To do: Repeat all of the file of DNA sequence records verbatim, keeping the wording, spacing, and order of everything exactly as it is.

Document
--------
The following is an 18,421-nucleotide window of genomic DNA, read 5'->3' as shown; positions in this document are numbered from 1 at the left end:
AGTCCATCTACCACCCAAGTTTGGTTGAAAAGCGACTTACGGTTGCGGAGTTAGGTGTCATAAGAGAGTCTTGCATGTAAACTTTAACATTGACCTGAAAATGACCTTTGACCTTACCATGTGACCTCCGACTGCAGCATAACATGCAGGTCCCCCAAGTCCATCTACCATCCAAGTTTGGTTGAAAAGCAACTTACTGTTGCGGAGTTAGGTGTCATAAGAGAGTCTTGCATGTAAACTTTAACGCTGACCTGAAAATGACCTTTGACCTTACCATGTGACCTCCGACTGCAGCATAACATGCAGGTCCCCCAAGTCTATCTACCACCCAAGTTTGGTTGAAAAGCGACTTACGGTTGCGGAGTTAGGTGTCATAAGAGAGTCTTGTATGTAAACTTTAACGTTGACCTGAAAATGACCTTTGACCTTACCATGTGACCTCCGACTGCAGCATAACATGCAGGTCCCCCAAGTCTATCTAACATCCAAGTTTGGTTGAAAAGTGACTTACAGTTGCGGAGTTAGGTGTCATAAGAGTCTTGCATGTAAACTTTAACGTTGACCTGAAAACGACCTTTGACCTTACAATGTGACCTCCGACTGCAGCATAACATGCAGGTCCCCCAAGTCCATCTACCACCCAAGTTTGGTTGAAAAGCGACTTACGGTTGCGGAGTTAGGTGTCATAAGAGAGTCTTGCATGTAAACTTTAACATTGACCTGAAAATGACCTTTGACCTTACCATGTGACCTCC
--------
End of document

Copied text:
The following is an 18,421-nucleotide window of genomic DNA, read 5'->3' as shown; positions in this document are numbered from 1 at the left end:
AGTCCATCTACCACCCAAGTTTGGTTGAAAAGCGACTTACGGTTGCGGAGTTAGGTGTCATAAGAGAGTCTTGCATGTAAACTTTAACATTGACCTGAAAATGACCTTTGACCTTACCATGTGACCTCCGACTGCAGCATAACATGCAGGTCCCCCAAGTCCATCTACCATCCAAGTTTGGTTGAAAAGCAACTTACTGTTGCGGAGTTAGGTGTCATAAGAGAGTCTTGCATGTAAACTTTAACGCTGACCTGAAAATGACCTTTGACCTTACCATGTGACCTCCGACTGCAGCATAACATGCAGGTCCCCCAAGTCTATCTACCACCCAAGTTTGGTTGAAAAGCGACTTACGGTTGCGGAGTTAGGTGTCATAAGAGAGTCTTGTATGTAAACTTTAACGTTGACCTGAAAATGACCTTTGACCTTACCATGTGACCTCCGACTGCAGCATAACATGCAGGTCCCCCAAGTCTATCTAACATCCAAGTTTGGTTGAAAAGTGACTTACAGTTGCGGAGTTAGGTGTCATAAGAGTCTTGCATGTAAACTTTAACGTTGACCTGAAAACGACCTTTGACCTTACAATGTGACCTCCGACTGCAGCATAACATGCAGGTCCCCCAAGTCCATCTACCACCCAAGTTTGGTTGAAAAGCGACTTACGGTTGCGGAGTTAGGTGTCATAAGAGAGTCTTGCATGTAAACTTTAACATTGACCTGAAAATGACCTTTGACCTTACCATGTGACCTCC